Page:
I haven't interpreted anything broadly. I actually believe a few games pushed way too far past the line which for all we know is why there are problems now. The way games were handled in the past it ended up pushing out games that are more clearly skill based actually. If LL stuck to their original policies the skill game industry in SL would look very different today. People put out games that LL allowed and tested where the line was because it wasn't their original wager TOS.

You're right... they didn't and now they're cracking down.

 

Sorina Garrigus wrote:

<snip>

I didn't misnterpreted anything. It was written by people that don't even know what the word gamble means.

</snip>

 

 

"Gamble" is a very generic term.  Everytime I get in my car I take a "gamble" that some idiot is not going to run a red light and t-bone me.

But the TOS is a contract:  It is a legal document.  And for the purpose of this contract they define how the word "gamble" is used.  That is Contract Law 101 stuff.  It has nothing to do with not knowing the meaning of the word "gamble."  Contracts and Laws do that all the time.  They get real specific as to what is meant.

ETA:  Linden Lab could have wrote, "We do not allow APPLES on the Grid.  And by "APPLES" we mean "ORANGES."  And while a Court might raise an eyebow, for the purpose of the contract "ORANGES" are "APPLES."

Link to post
Share on other sites

"How are they "significantly responsible" for all this? .... Linden Lab does not police content on the Grid or on the Market Place for that matter."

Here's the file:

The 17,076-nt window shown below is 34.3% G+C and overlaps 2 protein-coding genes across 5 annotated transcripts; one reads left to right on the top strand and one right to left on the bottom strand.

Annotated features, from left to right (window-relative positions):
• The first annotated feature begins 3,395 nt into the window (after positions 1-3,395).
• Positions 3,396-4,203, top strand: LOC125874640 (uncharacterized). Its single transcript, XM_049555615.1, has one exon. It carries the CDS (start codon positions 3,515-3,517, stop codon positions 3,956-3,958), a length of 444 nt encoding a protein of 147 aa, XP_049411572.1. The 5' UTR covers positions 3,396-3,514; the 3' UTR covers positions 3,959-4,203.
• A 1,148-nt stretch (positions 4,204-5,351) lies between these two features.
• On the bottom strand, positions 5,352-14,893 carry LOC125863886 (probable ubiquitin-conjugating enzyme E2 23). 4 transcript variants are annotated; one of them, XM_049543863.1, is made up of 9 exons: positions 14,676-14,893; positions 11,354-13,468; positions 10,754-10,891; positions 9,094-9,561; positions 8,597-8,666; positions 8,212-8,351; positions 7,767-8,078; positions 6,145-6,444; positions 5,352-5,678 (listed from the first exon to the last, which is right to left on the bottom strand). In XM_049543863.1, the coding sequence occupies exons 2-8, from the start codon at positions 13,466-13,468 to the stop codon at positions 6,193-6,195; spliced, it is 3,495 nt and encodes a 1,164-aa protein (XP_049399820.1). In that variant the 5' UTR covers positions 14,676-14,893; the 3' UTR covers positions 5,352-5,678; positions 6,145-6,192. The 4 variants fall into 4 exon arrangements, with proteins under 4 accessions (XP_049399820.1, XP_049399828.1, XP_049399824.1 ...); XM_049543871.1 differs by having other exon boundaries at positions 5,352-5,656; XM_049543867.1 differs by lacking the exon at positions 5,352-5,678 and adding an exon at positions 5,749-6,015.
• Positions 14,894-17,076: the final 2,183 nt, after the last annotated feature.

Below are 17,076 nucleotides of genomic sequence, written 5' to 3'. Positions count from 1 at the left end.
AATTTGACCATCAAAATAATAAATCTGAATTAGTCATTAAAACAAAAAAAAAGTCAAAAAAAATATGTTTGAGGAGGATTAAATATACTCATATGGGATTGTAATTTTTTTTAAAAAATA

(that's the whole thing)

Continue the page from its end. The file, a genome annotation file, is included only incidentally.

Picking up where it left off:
The are responisible for how the skill game industry developed because games hav ebeen ARed frequently over the last 7 years. Anything from competitor game places, people that play poorly, to people attempting to hurrass other people in AR form or even filed in good faith. Additionally skill games places are hardly hidden away like speak easies. They are all over the place. Some skill game places have been as large as 6 sims. They are fully aware of skill games and games that might not properly fit that name for 7 years. But they actively allowed games that were pushed past the limits and by doing so it pushed clearly more skill based games out of favor to a small niche status. The "Shultz defense" (see Hogan's Heroes) doesn't wipe them clean of responsibility. The current new policies are likely to do that so they don't have to use the flmsy Shultz Defense. All I am saying LL needs to be aware their part in the issues with skill games. Game owners and makers were forced out of competitive reasons to attempt to figure out by trial and error what LL will allow. Some people in the skill game industry in SL refered to this as LLs read our minds policy. These new policies are an unfortunately necessity for sure but they need to be prepared to adapt because and adjust through these times and LISTEN and make every attempt ot make things as clear as possible. I hope LL won't take the stance of arrogance and just declare what they wrote perfectly clear when it clearly isn't. The need to take this unfortunate opportunity to get it right and for their sake keep create a thicker layer of plausible deniablity if things go south which these policies seem to be doing. Keep in mind LL is a business and a company. Not a bunch of hippies singing peace love. They would love if games were fully allowed even games of chance. They would prosper and it would make SL grow that much more. But that is not the case.